Question one: "In Freehand I can grab a text box and, while holding down various combinations of the Shift/Control/Option/Apple keys I can stretch, squash, condense, etc. the text without having to convert to outlines first or do it by the numbers in the text box. In Illustrator I haven't been able to figure out how to do this. Can it be done without converting to outlines? "

    Have Show Bounding Box (shift+cmd+B) on. It will give you same options and similar look and feel as FH and more. Check out different keyboard combinations for more options. Use Shift to constrain, Option to go from center.
    No need to outline fonts in AI - ever

    Question two: "Freehand has a handy collection feature that let's you compile all your linked files and fonts to a folder, similar to Quark (or even Indesign's Package feature) but Illustrator doesn't seem to have this. "

    Unfortunately AI does not have this feature but if you badly need this feature there is a great little app that does this nicely: Art Files from Code Line ($30)
    <http://www.code-line.com/software/artfiles.html>

    Hope this helps a little.
    Sigurdur_Armannsson@adobeforums.com Guest

  13. #13

    Default Re: Any illustrator CS books for Freehand users

    Having read all this heavyweight advice, Sharron decided to switch to Deneba Canvas :-)
    Kurt_Gold@adobeforums.com Guest

  14. #14

    Default Re: Any illustrator CS books for Freehand users

    Area type can NOT be manipulated in AI as it can in FH. Those who are mentioning scaling and resizing here may not understand all that one can do in FH. In that program, one can KERN and TRACK and WORD SPACE with modifier keys and the control handles of the type block. One can also change a block from (what AI calls) Point to Area type and vice versa. One can ALSO automatically extend a block vertically to display all overrun type in an Area type block with the click of a control handle. These are very useful conveniences not found in AI. Scaling the type or type block is the least of it.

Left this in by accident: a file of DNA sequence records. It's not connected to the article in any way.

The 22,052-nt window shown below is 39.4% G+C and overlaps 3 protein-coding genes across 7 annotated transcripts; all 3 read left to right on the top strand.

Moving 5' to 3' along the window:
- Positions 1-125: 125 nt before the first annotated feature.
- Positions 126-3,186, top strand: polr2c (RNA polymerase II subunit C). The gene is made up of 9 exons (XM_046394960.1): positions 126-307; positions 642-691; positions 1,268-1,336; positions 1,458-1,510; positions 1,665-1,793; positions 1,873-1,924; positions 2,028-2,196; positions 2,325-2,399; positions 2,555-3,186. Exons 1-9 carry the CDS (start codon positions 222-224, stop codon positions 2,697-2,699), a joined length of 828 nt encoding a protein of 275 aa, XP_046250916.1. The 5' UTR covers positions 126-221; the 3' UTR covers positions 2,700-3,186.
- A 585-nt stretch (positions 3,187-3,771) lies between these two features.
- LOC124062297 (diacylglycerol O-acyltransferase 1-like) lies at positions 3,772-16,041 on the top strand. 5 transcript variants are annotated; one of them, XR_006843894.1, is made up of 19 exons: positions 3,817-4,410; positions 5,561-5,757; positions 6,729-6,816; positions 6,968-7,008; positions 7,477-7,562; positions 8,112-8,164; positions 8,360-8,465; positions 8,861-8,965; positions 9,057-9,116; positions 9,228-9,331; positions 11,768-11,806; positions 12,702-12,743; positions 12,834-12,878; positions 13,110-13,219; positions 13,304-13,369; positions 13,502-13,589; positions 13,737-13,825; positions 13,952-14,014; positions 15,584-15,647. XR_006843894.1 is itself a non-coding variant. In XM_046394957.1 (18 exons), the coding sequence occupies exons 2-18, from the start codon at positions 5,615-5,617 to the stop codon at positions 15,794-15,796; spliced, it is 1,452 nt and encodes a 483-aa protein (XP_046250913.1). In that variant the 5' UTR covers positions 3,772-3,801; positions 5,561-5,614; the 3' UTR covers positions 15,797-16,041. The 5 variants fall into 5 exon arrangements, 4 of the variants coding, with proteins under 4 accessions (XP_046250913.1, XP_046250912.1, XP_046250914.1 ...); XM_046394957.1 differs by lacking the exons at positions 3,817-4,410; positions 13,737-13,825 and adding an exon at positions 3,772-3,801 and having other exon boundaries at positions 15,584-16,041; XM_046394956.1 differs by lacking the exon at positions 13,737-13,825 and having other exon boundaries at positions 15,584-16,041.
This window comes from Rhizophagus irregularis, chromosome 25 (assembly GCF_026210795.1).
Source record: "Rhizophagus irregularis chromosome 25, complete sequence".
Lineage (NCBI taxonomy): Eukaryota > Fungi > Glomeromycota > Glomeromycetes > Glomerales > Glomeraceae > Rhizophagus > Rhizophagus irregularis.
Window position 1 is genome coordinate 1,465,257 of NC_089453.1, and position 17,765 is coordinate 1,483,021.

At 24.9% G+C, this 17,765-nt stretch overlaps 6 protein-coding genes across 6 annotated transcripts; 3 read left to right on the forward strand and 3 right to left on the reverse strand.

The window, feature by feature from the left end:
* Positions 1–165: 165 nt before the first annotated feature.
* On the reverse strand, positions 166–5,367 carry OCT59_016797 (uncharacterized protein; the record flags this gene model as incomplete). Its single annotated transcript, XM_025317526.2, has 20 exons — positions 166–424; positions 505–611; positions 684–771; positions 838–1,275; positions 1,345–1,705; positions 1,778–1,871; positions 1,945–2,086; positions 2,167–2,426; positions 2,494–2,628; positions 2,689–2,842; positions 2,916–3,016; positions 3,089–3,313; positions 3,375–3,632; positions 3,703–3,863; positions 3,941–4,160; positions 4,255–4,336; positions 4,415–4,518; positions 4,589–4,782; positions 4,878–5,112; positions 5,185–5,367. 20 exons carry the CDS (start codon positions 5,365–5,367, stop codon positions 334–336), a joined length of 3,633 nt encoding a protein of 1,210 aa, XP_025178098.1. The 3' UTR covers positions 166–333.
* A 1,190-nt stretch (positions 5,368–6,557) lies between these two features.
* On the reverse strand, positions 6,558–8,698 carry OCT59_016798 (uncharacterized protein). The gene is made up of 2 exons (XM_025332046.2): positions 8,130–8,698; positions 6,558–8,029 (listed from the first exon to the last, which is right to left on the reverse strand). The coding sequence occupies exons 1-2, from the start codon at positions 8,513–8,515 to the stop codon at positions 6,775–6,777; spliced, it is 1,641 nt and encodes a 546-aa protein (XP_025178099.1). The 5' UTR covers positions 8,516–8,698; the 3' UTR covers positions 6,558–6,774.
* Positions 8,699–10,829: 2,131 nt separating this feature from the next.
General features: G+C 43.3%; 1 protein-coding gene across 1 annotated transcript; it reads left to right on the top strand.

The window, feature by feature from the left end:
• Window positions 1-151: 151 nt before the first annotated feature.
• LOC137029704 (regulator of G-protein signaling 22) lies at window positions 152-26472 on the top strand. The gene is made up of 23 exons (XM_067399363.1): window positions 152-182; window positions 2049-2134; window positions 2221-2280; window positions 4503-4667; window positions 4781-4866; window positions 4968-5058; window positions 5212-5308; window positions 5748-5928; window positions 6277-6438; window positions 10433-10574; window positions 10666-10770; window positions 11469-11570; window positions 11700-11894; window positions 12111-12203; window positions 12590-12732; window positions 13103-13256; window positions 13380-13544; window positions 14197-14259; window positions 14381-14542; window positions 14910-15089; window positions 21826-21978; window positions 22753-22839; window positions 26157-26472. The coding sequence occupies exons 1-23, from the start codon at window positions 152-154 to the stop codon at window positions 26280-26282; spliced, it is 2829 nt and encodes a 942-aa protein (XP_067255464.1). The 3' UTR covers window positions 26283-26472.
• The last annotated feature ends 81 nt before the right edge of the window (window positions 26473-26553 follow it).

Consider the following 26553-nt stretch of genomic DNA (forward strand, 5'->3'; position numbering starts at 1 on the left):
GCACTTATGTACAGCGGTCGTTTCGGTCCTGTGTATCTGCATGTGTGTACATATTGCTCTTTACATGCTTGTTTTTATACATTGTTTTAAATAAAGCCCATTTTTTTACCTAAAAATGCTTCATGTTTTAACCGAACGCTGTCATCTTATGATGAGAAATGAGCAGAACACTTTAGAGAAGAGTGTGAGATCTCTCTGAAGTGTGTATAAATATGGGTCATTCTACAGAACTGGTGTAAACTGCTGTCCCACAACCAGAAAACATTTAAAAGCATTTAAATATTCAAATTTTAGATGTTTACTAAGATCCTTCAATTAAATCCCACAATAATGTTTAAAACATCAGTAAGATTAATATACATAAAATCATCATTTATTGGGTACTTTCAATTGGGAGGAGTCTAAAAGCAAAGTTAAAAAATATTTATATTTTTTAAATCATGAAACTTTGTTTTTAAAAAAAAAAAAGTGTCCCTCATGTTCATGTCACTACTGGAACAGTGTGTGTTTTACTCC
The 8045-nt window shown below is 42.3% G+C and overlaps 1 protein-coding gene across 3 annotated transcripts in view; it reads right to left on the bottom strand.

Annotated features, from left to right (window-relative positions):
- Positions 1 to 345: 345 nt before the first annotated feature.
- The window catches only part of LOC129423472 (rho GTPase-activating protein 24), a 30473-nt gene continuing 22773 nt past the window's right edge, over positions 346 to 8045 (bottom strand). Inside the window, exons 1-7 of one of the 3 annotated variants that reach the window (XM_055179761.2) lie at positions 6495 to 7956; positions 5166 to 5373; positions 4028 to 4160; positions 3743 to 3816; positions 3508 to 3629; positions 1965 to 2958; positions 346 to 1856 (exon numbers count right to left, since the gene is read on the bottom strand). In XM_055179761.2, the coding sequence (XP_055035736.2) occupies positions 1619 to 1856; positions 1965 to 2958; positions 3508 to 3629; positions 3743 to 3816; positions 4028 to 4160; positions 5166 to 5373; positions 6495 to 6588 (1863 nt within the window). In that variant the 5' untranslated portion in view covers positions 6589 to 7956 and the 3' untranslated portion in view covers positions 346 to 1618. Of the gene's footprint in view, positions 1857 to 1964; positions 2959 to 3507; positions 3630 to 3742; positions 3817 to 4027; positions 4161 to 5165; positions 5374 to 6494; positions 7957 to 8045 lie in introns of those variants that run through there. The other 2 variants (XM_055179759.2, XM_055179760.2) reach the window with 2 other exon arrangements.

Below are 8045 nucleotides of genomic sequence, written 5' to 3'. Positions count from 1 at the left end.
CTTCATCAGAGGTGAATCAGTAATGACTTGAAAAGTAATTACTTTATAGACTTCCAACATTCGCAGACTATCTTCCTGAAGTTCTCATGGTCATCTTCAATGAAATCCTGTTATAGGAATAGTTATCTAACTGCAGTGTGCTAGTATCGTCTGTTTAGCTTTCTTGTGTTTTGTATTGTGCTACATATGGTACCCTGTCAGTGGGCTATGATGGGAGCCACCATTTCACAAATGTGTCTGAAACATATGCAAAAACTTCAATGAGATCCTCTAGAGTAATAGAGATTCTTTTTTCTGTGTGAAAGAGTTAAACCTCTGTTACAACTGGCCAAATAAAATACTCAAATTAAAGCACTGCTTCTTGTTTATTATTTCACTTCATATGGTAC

Doug_Katz@adobeforums.com Guest

  15. #15

    Default Re: Any illustrator CS books for Freehand users

    Thank you for the help. I'm sure I'll be back with more questions as they pop up!!
    Peter_Glaze@adobeforums.com Guest

  16. #16

    Default Re: Any illustrator CS books for Freehand users

    "In [FH], one can KERN and TRACK and WORD SPACE with modifier keys and the control handles of the type block."

    AI's keyboard shortcut for tracking/kerning happens to be the same as FH's: insert the I-beam between two characters, or select a range of characters and use Ctrl/Alt (Windows; I assume Cmd/Opt on Mac) or Ctrl/Shift/Alt with arrow keys. These work on both Area and Point text. You can see a list of other useful default text adjustment shortcuts in Edit>Keyboard Shortcuts>Menu Commands>Other Text. However, these adjustments are not incorporated into text object frame handles as some of them are in FH.

    Fit Headline can be used to automatically create exaggerated spacing across the width of an areaText object, but it's not as elegant as FH ability to drag the right or left side handle for that, because you have to re-apply it if you change the object's width (I assign Ctrl/Alt F as a custom shortcut).

    However, as Doug points out, FH's text object handles are more feature-rich, intuitive, and convenient. There is no confused distinction between "pointText" and "areaText." Any text object can, with a doubleClick on a side handle, be set to auto-expand or not, and --this is key--in EITHER direction. A simple double-click on any text object's link box will auto-fit the text object frame to tightly contain the text in EITHER or BOTH directions--even while you type.